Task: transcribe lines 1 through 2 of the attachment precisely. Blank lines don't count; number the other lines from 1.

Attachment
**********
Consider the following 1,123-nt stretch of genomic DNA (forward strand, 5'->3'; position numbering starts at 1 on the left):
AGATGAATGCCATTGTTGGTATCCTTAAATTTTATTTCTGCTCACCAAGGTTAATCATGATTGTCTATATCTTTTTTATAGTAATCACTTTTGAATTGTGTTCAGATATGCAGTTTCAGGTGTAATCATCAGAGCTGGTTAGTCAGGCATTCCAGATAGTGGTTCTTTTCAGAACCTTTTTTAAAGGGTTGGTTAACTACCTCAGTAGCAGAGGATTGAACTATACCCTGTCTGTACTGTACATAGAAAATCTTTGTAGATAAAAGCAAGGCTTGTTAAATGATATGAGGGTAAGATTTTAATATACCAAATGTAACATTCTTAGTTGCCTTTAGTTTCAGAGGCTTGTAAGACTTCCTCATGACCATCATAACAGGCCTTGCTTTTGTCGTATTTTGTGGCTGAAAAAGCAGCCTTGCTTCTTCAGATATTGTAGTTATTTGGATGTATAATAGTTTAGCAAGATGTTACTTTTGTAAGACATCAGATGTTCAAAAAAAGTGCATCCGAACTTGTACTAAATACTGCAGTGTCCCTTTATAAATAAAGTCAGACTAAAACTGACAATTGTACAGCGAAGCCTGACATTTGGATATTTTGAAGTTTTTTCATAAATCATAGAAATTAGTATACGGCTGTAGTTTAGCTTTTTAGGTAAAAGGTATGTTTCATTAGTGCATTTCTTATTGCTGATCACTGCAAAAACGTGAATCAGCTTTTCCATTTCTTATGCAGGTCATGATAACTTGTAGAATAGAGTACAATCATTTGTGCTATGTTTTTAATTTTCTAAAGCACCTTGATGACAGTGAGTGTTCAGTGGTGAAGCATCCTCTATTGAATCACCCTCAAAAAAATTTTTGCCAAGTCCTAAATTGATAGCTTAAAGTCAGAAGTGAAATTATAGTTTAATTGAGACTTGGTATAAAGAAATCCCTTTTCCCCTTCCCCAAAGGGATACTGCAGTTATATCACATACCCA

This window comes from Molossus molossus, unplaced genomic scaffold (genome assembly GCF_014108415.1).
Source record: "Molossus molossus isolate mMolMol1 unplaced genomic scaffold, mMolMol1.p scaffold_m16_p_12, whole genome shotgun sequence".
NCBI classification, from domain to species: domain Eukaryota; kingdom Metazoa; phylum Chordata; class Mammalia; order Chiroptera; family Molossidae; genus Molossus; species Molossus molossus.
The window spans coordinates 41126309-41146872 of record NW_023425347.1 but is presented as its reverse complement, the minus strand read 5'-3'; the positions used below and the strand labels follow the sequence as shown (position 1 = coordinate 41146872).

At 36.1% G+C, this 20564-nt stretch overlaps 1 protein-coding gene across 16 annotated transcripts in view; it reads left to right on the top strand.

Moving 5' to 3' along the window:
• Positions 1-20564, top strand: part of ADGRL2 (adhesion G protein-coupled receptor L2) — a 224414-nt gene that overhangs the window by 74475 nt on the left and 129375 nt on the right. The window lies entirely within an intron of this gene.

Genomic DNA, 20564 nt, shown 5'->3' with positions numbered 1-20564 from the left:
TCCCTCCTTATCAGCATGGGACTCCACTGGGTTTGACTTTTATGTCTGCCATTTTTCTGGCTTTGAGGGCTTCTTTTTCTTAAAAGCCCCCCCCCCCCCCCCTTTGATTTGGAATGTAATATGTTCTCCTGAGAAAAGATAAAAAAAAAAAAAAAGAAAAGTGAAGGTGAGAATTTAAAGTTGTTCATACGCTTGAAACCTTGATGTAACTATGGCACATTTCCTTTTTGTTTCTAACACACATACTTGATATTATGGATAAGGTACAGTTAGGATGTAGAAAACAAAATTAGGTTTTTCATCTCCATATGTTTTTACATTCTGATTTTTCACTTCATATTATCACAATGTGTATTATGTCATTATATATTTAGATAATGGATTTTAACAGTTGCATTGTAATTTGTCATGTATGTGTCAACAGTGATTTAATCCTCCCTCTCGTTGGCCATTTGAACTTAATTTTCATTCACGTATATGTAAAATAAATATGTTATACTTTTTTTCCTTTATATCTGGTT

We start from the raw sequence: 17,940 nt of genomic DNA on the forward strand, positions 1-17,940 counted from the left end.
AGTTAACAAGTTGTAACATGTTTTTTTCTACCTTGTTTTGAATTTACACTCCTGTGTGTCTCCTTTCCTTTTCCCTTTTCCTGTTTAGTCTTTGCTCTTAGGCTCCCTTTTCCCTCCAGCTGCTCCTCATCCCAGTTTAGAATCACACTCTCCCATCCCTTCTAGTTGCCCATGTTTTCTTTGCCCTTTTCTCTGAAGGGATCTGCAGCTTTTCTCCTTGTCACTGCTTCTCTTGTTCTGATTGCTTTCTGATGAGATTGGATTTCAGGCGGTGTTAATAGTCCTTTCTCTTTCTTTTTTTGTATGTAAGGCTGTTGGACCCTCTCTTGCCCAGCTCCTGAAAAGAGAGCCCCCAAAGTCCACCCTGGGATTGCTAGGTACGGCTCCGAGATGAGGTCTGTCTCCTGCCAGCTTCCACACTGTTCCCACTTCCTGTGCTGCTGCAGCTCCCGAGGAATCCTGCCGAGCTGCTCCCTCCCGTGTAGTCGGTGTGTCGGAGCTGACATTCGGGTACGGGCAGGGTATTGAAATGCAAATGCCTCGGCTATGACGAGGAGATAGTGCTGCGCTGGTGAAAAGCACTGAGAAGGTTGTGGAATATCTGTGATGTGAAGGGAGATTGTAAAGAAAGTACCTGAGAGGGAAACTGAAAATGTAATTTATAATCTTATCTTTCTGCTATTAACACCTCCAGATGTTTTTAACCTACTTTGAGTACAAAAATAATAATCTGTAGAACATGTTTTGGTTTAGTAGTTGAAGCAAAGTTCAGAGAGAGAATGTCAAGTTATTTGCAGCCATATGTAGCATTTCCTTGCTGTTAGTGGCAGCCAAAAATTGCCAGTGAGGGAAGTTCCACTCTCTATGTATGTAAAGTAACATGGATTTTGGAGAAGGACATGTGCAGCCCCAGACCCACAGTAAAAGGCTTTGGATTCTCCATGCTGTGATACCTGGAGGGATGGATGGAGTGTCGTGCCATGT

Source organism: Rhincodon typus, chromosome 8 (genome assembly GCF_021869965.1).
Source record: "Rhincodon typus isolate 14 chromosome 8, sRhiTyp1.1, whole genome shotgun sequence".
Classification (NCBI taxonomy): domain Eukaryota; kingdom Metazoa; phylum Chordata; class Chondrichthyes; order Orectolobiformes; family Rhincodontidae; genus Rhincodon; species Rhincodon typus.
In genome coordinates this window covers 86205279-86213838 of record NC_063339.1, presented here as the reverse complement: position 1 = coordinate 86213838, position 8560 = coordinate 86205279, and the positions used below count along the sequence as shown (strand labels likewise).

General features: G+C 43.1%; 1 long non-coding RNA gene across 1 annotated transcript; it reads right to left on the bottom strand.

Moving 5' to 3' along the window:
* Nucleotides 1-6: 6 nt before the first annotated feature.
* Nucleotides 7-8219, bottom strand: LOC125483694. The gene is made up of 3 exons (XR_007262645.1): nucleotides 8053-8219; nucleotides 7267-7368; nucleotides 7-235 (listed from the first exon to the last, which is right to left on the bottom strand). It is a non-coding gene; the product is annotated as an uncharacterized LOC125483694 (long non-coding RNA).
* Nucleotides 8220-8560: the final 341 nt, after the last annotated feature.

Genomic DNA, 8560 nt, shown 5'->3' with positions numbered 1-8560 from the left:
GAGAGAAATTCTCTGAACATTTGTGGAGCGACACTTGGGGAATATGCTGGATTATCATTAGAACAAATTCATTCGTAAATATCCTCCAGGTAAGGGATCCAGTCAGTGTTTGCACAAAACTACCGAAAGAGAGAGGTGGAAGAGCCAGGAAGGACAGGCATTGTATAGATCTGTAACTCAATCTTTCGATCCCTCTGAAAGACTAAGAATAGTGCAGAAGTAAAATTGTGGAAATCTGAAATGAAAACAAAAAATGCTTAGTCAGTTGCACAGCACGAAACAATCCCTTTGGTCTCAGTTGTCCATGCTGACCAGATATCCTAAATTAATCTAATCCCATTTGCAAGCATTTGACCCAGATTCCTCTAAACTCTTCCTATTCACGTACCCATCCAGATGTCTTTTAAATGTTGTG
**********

Consider the following 1,123-nt stretch of genomic DNA (forward strand, 5'->3'; position numbering starts at 1 on the left):
AGATGAATGCCATTGTTGGTATCCTTAAATTTTATTTCTGCTCACCAAGGTTAATCATGATTGTCTATATCTTTTTTATAGTAATCACTTTTGAATTGTGTTCAGATATGCAGTTTCAGGTGTAATCATCAGAGCTGGTTAGTCAGGCATTCCAGATAGTGGTTCTTTTCAGAACCTTTTTTAAAGGGTTGGTTAACTACCTCAGTAGCAGAGGATTGAACTATACCCTGTCTGTACTGTACATAGAAAATCTTTGTAGATAAAAGCAAGGCTTGTTAAATGATATGAGGGTAAGATTTTAATATACCAAATGTAACATTCTTAGTTGCCTTTAGTTTCAGAGGCTTGTAAGACTTCCTCATGACCATCATAACAGGCCTTGCTTTTGTCGTATTTTGTGGCTGAAAAAGCAGCCTTGCTTCTTCAGATATTGTAGTTATTTGGATGTATAATAGTTTAGCAAGATGTTACTTTTGTAAGACATCAGATGTTCAAAAAAAGTGCATCCGAACTTGTACTAAATACTGCAGTGTCCCTTTATAAATAAAGTCAGACTAAAACTGACAATTGTACAGCGAAGCCTGACATTTGGATATTTTGAAGTTTTTTCATAAATCATAGAAATTAGTATACGGCTGTAGTTTAGCTTTTTAGGTAAAAGGTATGTTTCATTAGTGCATTTCTTATTGCTGATCACTGCAAAAACGTGAATCAGCTTTTCCATTTCTTATGCAGGTCATGATAACTTGTAGAATAGAGTACAATCATTTGTGCTATGTTTTTAATTTTCTAAAGCACCTTGATGACAGTGAGTGTTCAGTGGTGAAGCATCCTCTATTGAATCACCCTCAAAAAAATTTTTGCCAAGTCCTAAATTGATAGCTTAAAGTCAGAAGTGAAATTATAGTTTAATTGAGACTTGGTATAAAGAAATCCCTTTTCCCCTTCCCCAAAGGGATACTGCAGTTATATCACATACCCA